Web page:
Men clad in black suits and women in white dresses flooded the church's main compound in Gapyeong, 37 miles east of Seoul, at the start of a 10-day wake ahead of Moon's funeral on September 15.
Moon, the self-styled messiah who founded the church famed for its mass weddings and business empire spanning cars to sushi, died Monday at the age of 92 due to complications from pneumonia.
From early morning, buses ferried mourners - including a large number of Japanese - into the sprawling, mountain-ringed Gapyeong complex where a special altar bearing a giant portrait of a youthful-looking Moon had been erected inside a cavernous, covered stadium.
They offered roses and lilies - Moon's favourite flowers - and bowed before the portrait ringed with roses.
The altar was flanked by the flags of South Korea, Japan, the United States and other countries, as well as floral tributes from prominent figures including South Korean President Lee Myung-Bak.
Many wept quietly as solemn music played in the background.
"I feel even sadder than when my own parents died... I'd never thought the true father would leave us so soon," Park Mal-Rye told AFP, wiping away tears.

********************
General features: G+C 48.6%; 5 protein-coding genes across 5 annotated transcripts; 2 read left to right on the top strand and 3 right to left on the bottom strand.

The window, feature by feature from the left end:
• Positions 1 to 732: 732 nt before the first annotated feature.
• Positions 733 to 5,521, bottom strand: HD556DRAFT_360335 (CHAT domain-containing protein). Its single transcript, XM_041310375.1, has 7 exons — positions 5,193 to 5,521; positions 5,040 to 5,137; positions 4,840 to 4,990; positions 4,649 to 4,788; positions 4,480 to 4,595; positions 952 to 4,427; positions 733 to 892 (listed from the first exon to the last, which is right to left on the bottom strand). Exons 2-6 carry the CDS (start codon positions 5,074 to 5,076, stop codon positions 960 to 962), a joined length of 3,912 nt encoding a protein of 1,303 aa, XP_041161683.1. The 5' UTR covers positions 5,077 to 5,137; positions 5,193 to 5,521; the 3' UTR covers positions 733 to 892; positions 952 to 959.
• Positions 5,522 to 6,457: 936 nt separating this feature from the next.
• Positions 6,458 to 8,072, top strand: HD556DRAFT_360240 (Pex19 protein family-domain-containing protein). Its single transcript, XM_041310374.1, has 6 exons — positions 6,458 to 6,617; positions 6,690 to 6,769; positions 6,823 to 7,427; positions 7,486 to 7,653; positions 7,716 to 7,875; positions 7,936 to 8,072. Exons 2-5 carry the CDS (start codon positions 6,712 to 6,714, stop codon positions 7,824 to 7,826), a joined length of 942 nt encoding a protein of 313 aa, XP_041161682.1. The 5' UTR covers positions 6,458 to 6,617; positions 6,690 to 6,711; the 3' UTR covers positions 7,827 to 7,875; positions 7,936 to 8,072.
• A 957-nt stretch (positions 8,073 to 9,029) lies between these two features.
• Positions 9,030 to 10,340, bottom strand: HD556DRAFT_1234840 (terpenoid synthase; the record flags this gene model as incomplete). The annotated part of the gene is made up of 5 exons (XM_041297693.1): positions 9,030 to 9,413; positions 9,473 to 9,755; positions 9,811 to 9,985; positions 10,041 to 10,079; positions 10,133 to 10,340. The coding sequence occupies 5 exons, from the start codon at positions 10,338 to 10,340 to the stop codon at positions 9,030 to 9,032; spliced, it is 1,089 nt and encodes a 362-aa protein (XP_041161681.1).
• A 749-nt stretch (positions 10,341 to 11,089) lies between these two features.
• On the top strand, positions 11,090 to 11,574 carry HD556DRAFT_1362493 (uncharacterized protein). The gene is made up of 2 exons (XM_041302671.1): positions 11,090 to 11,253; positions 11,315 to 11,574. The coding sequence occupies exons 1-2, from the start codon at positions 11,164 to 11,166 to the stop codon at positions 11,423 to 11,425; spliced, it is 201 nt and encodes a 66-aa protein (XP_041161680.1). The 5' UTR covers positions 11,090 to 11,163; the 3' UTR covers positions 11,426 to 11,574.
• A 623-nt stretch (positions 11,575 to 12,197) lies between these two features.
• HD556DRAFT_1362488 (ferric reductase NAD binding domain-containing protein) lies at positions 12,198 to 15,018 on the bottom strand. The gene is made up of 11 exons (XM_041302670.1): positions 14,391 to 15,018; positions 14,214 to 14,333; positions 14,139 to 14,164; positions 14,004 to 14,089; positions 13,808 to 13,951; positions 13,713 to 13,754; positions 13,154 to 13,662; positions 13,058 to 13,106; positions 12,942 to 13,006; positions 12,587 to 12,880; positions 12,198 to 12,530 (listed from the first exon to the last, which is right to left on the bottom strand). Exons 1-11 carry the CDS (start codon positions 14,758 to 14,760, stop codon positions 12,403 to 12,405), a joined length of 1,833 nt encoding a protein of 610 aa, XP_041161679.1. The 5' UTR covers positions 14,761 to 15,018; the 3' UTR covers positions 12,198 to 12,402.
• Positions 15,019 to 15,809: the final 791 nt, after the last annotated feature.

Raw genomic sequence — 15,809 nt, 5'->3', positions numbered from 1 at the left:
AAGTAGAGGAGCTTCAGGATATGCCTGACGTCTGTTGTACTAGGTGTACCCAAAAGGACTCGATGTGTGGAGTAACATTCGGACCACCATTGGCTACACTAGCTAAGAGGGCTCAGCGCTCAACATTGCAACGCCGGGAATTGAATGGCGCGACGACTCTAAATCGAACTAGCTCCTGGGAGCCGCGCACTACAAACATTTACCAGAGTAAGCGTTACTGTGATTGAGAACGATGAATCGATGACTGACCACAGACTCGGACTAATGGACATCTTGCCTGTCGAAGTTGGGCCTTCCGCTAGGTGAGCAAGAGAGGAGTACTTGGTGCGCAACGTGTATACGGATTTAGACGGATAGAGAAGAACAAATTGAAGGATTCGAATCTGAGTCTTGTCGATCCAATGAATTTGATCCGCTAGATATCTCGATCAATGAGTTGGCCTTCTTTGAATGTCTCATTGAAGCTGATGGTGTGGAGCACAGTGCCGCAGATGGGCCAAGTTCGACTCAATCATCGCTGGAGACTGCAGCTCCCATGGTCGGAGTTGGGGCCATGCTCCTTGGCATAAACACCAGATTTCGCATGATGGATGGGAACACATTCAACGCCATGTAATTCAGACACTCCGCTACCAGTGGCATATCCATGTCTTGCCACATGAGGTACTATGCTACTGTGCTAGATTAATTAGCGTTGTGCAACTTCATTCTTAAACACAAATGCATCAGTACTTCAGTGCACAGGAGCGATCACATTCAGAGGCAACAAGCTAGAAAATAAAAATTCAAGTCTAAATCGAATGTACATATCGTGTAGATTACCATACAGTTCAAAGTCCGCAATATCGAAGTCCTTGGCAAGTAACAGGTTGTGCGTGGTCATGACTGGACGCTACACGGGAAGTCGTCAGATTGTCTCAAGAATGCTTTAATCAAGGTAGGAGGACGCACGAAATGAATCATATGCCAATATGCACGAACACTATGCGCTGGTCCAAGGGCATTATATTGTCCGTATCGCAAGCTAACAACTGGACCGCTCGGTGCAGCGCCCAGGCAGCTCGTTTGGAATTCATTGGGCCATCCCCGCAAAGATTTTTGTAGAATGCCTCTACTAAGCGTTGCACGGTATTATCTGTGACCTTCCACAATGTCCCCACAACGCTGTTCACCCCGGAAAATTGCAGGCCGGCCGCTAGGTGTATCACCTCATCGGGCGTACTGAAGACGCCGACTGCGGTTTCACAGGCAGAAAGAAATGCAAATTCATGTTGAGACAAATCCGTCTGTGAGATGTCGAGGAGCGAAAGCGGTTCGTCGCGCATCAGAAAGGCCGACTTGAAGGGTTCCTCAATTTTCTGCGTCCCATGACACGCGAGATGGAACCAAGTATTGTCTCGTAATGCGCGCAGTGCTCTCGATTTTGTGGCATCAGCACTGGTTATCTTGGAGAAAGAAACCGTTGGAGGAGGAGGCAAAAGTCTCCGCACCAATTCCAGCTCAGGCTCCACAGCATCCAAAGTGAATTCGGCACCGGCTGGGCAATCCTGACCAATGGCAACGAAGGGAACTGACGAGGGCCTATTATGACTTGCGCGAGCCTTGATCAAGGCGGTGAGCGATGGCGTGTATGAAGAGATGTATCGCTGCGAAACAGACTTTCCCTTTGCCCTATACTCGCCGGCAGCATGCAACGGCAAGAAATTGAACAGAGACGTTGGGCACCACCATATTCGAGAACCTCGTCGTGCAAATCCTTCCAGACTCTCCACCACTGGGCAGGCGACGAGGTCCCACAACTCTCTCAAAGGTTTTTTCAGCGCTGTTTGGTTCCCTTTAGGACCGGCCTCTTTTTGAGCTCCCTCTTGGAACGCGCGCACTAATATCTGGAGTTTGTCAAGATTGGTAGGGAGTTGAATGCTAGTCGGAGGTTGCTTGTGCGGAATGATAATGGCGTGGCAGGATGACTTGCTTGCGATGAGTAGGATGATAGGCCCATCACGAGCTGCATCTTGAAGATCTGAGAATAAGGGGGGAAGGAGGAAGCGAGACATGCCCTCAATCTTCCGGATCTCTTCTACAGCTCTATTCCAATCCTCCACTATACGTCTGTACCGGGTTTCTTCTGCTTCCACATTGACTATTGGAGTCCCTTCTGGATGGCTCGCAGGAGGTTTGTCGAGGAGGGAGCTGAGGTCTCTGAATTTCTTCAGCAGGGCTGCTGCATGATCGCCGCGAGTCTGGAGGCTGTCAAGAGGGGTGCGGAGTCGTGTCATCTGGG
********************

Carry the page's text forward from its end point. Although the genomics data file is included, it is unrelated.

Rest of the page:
"Our church has always been vilified and cornered by Christians. But now the father's death will shed more light on his accomplishments and help our church grow further," said Park, a follower for the past 20 years.
Bo Hi Pak, Moon's close aide, urged church members to rally behind Moon's two sons and his wife to continue their founder's legacy.
"The father told us not to cry and not to show sorrow when he's gone, so everyone's trying hard to follow his words," he told AFP before bursting into tears. "But we're too devastated."
More than 150,000 mourners from South Korea and abroad, including 32,000 from Japan, are expected to pay their respects over the next 10 days, church authorities said.
Following a personal condolence message from North Korean leader Kim Jong-un, there had been speculation that Pyongyang might send a rare delegation to the South to attend the September 15 funeral.
But a senior church official said on Thursday that Pyongyang had decided to stay away, amid lingering resentment over a recent South Korean-US military drill.
"When I was in the North, I was told by the officials there that there would be no funeral delegation to visit the South," said Park Sang-Kwon, president of an automating joint venture the church established in North Korea in 1999.
"They said the North still had hard feelings... and it may be inappropriate for them to send the delegation after criticising the South so much in recent weeks," he said.
Pyongyang had denounced the August 20-31 computer-assisted simulation exercise, named Ulchi Freedom Guardian, as a provocative rehearsal for war.
Although a staunch anti-communist, Moon began building a relationship with North Korea in the 1990s. In 1991 he visited Pyongyang and met with then leader Kim Il-sung for talks that touched on reunification of the divided peninsula.